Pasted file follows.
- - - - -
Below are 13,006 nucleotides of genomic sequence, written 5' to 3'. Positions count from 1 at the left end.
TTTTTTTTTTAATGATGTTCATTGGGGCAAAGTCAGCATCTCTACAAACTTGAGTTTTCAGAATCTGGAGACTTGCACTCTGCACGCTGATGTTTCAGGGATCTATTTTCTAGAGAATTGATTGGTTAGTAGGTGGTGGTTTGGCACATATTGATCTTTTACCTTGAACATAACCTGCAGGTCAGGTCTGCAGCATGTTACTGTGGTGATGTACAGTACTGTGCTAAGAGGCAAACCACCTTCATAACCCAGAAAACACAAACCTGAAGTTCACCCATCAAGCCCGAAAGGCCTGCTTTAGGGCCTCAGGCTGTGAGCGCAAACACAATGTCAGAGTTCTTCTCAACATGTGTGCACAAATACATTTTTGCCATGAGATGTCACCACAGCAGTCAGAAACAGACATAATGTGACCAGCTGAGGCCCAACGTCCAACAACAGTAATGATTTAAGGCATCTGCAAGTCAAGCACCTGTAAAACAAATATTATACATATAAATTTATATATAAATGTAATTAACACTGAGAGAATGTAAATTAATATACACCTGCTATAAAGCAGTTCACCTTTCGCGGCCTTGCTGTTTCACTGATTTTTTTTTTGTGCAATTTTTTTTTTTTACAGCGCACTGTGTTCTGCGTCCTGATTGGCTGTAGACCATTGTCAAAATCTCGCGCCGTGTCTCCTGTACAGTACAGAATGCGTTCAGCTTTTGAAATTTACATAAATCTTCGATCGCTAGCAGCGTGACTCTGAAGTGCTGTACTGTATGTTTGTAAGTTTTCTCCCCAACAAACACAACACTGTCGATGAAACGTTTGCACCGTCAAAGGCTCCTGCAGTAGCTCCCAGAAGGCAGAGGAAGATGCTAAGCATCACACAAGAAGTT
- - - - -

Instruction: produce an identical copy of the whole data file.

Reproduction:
Below are 13,006 nucleotides of genomic sequence, written 5' to 3'. Positions count from 1 at the left end.
TTTTTTTTTTAATGATGTTCATTGGGGCAAAGTCAGCATCTCTACAAACTTGAGTTTTCAGAATCTGGAGACTTGCACTCTGCACGCTGATGTTTCAGGGATCTATTTTCTAGAGAATTGATTGGTTAGTAGGTGGTGGTTTGGCACATATTGATCTTTTACCTTGAACATAACCTGCAGGTCAGGTCTGCAGCATGTTACTGTGGTGATGTACAGTACTGTGCTAAGAGGCAAACCACCTTCATAACCCAGAAAACACAAACCTGAAGTTCACCCATCAAGCCCGAAAGGCCTGCTTTAGGGCCTCAGGCTGTGAGCGCAAACACAATGTCAGAGTTCTTCTCAACATGTGTGCACAAATACATTTTTGCCATGAGATGTCACCACAGCAGTCAGAAACAGACATAATGTGACCAGCTGAGGCCCAACGTCCAACAACAGTAATGATTTAAGGCATCTGCAAGTCAAGCACCTGTAAAACAAATATTATACATATAAATTTATATATAAATGTAATTAACACTGAGAGAATGTAAATTAATATACACCTGCTATAAAGCAGTTCACCTTTCGCGGCCTTGCTGTTTCACTGATTTTTTTTTTGTGCAATTTTTTTTTTTTACAGCGCACTGTGTTCTGCGTCCTGATTGGCTGTAGACCATTGTCAAAATCTCGCGCCGTGTCTCCTGTACAGTACAGAATGCGTTCAGCTTTTGAAATTTACATAAATCTTCGATCGCTAGCAGCGTGACTCTGAAGTGCTGTACTGTATGTTTGTAAGTTTTCTCCCCAACAAACACAACACTGTCGATGAAACGTTTGCACCGTCAAAGGCTCCTGCAGTAGCTCCCAGAAGGCAGAGGAAGATGCTAAGCATCACACAAGAAGTT